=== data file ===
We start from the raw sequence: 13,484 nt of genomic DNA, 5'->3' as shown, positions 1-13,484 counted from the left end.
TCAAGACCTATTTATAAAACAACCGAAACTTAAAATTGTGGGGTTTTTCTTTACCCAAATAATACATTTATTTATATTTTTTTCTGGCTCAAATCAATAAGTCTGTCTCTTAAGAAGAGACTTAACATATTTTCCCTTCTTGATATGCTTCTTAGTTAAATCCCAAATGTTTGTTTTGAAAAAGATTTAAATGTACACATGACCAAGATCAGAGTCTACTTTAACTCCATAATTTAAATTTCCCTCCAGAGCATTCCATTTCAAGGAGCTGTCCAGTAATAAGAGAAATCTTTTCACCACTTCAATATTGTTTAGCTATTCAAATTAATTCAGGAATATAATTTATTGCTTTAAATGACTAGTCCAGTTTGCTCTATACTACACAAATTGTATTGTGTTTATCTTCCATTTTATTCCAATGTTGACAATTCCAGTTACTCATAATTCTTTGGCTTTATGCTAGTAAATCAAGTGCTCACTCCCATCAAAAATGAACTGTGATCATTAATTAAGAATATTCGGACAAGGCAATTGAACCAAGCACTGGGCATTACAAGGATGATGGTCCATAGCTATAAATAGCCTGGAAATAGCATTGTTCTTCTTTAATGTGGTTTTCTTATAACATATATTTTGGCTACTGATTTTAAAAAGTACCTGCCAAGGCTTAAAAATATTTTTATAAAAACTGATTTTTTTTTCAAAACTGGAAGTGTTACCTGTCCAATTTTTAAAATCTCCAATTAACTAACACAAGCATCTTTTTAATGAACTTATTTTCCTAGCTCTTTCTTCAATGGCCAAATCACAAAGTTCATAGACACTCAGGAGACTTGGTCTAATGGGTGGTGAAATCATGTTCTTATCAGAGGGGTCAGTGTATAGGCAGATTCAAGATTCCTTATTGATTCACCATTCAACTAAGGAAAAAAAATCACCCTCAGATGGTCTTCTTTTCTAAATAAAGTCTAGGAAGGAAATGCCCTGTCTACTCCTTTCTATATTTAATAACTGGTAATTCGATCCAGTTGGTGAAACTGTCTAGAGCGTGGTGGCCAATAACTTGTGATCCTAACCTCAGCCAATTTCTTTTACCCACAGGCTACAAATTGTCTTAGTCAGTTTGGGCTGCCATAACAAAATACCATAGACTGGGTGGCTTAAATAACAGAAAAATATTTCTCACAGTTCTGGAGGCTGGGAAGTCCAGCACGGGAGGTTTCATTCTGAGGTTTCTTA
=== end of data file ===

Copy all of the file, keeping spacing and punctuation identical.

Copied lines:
We start from the raw sequence: 13,484 nt of genomic DNA, 5'->3' as shown, positions 1-13,484 counted from the left end.
TCAAGACCTATTTATAAAACAACCGAAACTTAAAATTGTGGGGTTTTTCTTTACCCAAATAATACATTTATTTATATTTTTTTCTGGCTCAAATCAATAAGTCTGTCTCTTAAGAAGAGACTTAACATATTTTCCCTTCTTGATATGCTTCTTAGTTAAATCCCAAATGTTTGTTTTGAAAAAGATTTAAATGTACACATGACCAAGATCAGAGTCTACTTTAACTCCATAATTTAAATTTCCCTCCAGAGCATTCCATTTCAAGGAGCTGTCCAGTAATAAGAGAAATCTTTTCACCACTTCAATATTGTTTAGCTATTCAAATTAATTCAGGAATATAATTTATTGCTTTAAATGACTAGTCCAGTTTGCTCTATACTACACAAATTGTATTGTGTTTATCTTCCATTTTATTCCAATGTTGACAATTCCAGTTACTCATAATTCTTTGGCTTTATGCTAGTAAATCAAGTGCTCACTCCCATCAAAAATGAACTGTGATCATTAATTAAGAATATTCGGACAAGGCAATTGAACCAAGCACTGGGCATTACAAGGATGATGGTCCATAGCTATAAATAGCCTGGAAATAGCATTGTTCTTCTTTAATGTGGTTTTCTTATAACATATATTTTGGCTACTGATTTTAAAAAGTACCTGCCAAGGCTTAAAAATATTTTTATAAAAACTGATTTTTTTTTCAAAACTGGAAGTGTTACCTGTCCAATTTTTAAAATCTCCAATTAACTAACACAAGCATCTTTTTAATGAACTTATTTTCCTAGCTCTTTCTTCAATGGCCAAATCACAAAGTTCATAGACACTCAGGAGACTTGGTCTAATGGGTGGTGAAATCATGTTCTTATCAGAGGGGTCAGTGTATAGGCAGATTCAAGATTCCTTATTGATTCACCATTCAACTAAGGAAAAAAAATCACCCTCAGATGGTCTTCTTTTCTAAATAAAGTCTAGGAAGGAAATGCCCTGTCTACTCCTTTCTATATTTAATAACTGGTAATTCGATCCAGTTGGTGAAACTGTCTAGAGCGTGGTGGCCAATAACTTGTGATCCTAACCTCAGCCAATTTCTTTTACCCACAGGCTACAAATTGTCTTAGTCAGTTTGGGCTGCCATAACAAAATACCATAGACTGGGTGGCTTAAATAACAGAAAAATATTTCTCACAGTTCTGGAGGCTGGGAAGTCCAGCACGGGAGGTTTCATTCTGAGGTTTCTTA